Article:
Blood clots (thrombosis) during and after pregnancy

A deep vein thrombosis (DVT) is a blood clot that forms in a deep vein of the leg, calf or pelvis.

In pregnancy and for six weeks afterwards, 2 in every 1,000 women will develop a venous thrombosis. Although uncommon it is still 10 times more likely than if you had not become pregnant. A DVT can occur at any time during your pregnancy, including the first three months, so it is important to see your midwife early in pregnancy.


What happens after birth?Show [+]Hide [-]

It is important to be as mobile as possible after you have had your baby and avoid becoming dehydrated. If you were on heparin before the baby’s birth, you may need to continue this for between one and six weeks afterwards.

Even if you weren’t having injections in pregnancy, you may need to start having injections for the first time after birth.

Can I breastfeed?

Yes. Heparin is safe to take when breastfeeding. Warfarin (another anticoagulant that is occasionally prescribed) is also safe to take when breastfeeding.

What should I do when labour starts?Show [+]Hide [-]

If you think you are going into labour stop your injections, phone the maternity unit and tell them that you are on heparin treatment.

What does heparin treatment involve?Show [+]Hide [-]

A daily Heparin injections work as an anticoagulant to ‘thin the blood’ making clots less likely. Unfortunately Heparin cannot be given as a tablet so you will be shown how and where in your body to give the injections. We provide the needles and prepared syringes and you will be given advice on how to store and dispose of these.

How long will I need to take heparin?

This varies from only a few days, for example to cover long distance travel, or treatment may be recommended for the week immediately after delivery. Sometimes treatment is of benefit for the whole of your pregnancy and for up to six weeks after the birth.

Are there any risks from heparin?

A low-molecular-weight heparin is used which does not cross the placenta so it cannot harm your baby. There may be some bruising where you inject – this will usually fade in a few days. One or two women in every 100 will have an allergic reaction. If you notice a rash after injecting you should inform your doctor so that the type of heparin can be changed.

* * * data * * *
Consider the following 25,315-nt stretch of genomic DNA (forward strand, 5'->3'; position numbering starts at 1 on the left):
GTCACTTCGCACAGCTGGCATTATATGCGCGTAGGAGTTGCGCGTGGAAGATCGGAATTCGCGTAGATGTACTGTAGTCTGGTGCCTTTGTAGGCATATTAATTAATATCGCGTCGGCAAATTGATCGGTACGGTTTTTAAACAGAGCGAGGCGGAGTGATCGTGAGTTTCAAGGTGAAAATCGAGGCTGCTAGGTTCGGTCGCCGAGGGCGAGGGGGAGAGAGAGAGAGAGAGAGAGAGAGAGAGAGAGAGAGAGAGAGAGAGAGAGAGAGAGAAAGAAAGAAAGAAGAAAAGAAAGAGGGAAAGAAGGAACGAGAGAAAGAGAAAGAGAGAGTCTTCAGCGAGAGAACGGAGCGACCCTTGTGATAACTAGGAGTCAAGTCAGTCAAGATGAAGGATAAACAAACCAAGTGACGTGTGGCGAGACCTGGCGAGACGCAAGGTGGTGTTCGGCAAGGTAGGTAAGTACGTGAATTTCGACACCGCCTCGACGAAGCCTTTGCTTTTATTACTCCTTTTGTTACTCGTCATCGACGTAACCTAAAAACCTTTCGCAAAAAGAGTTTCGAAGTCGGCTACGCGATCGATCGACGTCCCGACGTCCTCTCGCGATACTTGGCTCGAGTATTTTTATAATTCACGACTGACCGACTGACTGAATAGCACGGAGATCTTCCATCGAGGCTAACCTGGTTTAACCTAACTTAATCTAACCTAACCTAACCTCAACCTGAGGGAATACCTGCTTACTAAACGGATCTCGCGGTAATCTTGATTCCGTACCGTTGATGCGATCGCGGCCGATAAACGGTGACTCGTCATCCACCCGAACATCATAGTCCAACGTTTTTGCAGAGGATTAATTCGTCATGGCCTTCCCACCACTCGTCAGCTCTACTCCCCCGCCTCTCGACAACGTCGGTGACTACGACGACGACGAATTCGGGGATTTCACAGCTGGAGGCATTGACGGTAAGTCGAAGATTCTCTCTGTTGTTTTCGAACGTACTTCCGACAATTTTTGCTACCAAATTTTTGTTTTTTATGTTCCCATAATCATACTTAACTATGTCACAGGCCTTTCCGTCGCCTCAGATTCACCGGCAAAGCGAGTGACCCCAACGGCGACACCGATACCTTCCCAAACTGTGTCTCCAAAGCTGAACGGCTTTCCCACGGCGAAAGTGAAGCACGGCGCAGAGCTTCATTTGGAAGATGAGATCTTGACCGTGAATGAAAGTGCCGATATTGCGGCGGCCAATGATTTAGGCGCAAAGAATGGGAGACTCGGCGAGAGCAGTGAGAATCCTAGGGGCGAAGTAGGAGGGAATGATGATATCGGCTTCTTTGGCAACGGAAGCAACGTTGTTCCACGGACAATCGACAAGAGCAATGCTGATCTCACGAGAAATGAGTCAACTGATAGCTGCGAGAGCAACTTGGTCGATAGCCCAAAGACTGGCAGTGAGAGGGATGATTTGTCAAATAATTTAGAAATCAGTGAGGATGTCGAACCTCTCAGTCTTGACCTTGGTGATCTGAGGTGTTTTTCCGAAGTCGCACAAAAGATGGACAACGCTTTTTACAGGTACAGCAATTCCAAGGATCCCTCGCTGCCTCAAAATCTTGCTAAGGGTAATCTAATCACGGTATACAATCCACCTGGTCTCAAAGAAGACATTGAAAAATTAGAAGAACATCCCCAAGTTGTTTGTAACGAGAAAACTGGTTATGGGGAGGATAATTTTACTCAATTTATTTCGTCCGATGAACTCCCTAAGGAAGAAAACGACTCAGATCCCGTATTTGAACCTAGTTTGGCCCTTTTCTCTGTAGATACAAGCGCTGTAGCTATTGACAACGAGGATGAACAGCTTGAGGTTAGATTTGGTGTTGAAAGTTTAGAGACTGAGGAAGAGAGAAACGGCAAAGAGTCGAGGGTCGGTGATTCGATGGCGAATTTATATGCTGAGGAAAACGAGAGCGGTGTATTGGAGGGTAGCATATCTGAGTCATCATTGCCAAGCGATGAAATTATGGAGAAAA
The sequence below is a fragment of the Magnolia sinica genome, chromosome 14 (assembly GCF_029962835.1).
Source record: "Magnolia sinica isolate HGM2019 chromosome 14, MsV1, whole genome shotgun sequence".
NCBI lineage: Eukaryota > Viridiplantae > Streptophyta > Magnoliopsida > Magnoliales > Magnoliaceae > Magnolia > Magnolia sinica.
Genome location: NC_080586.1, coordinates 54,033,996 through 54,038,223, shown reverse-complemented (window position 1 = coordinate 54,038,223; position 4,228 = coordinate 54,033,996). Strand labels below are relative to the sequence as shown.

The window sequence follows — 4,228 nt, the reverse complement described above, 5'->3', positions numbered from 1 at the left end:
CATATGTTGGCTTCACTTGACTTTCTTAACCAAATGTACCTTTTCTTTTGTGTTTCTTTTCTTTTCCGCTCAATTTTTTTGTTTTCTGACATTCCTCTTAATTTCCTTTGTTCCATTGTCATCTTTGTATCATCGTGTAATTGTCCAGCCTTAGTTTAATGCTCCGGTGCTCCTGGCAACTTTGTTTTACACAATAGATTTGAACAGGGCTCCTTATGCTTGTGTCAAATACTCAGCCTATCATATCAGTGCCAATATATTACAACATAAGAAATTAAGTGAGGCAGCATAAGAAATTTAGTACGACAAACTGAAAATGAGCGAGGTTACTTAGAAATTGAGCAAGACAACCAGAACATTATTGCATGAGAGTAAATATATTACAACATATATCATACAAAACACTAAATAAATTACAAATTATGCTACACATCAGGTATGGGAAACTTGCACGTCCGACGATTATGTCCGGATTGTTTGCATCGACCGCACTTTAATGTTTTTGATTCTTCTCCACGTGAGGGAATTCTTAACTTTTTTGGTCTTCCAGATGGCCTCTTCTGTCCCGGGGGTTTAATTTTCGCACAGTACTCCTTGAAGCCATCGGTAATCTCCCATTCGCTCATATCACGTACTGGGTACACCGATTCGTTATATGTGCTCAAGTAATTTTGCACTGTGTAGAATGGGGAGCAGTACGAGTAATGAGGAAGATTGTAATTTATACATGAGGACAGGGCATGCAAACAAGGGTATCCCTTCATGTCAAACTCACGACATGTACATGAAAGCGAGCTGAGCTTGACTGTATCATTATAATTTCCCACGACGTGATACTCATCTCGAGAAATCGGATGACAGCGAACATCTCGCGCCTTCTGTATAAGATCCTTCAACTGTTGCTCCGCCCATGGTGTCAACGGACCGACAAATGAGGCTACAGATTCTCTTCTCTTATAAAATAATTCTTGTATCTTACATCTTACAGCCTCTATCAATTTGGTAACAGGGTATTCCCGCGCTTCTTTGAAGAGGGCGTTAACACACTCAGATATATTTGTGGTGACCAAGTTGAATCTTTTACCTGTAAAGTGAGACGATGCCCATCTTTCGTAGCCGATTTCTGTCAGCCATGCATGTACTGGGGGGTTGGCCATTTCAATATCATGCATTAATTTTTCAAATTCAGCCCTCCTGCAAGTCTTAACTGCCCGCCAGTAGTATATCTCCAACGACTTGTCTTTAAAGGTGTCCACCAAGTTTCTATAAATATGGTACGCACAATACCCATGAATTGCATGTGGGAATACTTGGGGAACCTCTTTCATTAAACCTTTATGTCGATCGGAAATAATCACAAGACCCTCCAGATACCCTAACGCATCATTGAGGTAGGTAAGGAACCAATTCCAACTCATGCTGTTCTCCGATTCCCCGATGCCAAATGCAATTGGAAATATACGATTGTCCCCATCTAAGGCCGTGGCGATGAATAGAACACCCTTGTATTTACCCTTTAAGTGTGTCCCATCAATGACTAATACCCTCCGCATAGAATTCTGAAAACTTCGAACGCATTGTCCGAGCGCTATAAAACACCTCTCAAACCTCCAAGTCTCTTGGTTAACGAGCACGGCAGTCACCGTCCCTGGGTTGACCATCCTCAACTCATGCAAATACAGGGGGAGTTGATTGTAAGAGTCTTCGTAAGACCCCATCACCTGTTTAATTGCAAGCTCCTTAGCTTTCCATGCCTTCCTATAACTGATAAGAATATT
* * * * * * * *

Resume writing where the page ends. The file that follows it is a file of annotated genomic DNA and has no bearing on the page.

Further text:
Can the DVT and pulmonary embolism risks be reduced?Show [+]Hide [-]

Yes, your midwife should carry out a risk assessment score at your first antenatal booking. Written in your personal maternity record this assessment is then updated if your situation changes. A further risk assessment should also be carried out if you are admitted to hospital and will be repeated after you have had your baby.

This assessment score helps to decide whether you would benefit from preventative treatment with Heparin. Your midwife or obstetrician will talk with you about your risk factors and explain why treatment may be advised. Heparin is also used to if you have a venous thrombosis, but the dose of heparin used to prevent a venous thrombosis is usually less.

Following these steps will reduce your risk:

  • Staying as active as you can
  • Wearing special stockings (graduated elastic compression stockings) helps to prevent blood clots
  • Keeping hydrated by drinking normal amounts of fluids
  • Stopping smoking
  • Losing weight before pregnancy if you are overweight.

Why is a DVT serious?Show [+]Hide [-]

Venous thrombosis can be serious because the blood clot may break off and travel in the blood stream until it gets stuck in another part of the body, such as in the lung. A clot in the lung or ‘pulmonary embolism’ (PE) is potentially life threatening. The symptoms of a pulmonary embolus include:

  • Sudden unexplained difficulty in breathing
  • Tightness in the chest or chest pain
  • Coughing up blood
  • Feeling very unwell or collapsing

Seek help immediately if you experience any of these symptoms. Diagnosing and treating a DVT reduces the risk of developing a pulmonary embolus.

Varicose veinsShow [+]Hide [-]

Varicose veins lie under the surface of the skin and are different from the deep veins that may develop clots during pregnancy. It is very unlikely that varicose veins will need any treatment during pregnancy and they do not increase your risk of a DVT.

Occasionally compression stocking may be recommended to give some symptomatic relief. Varicose veins in the leg and groin will often improve in the days and weeks following the birth.

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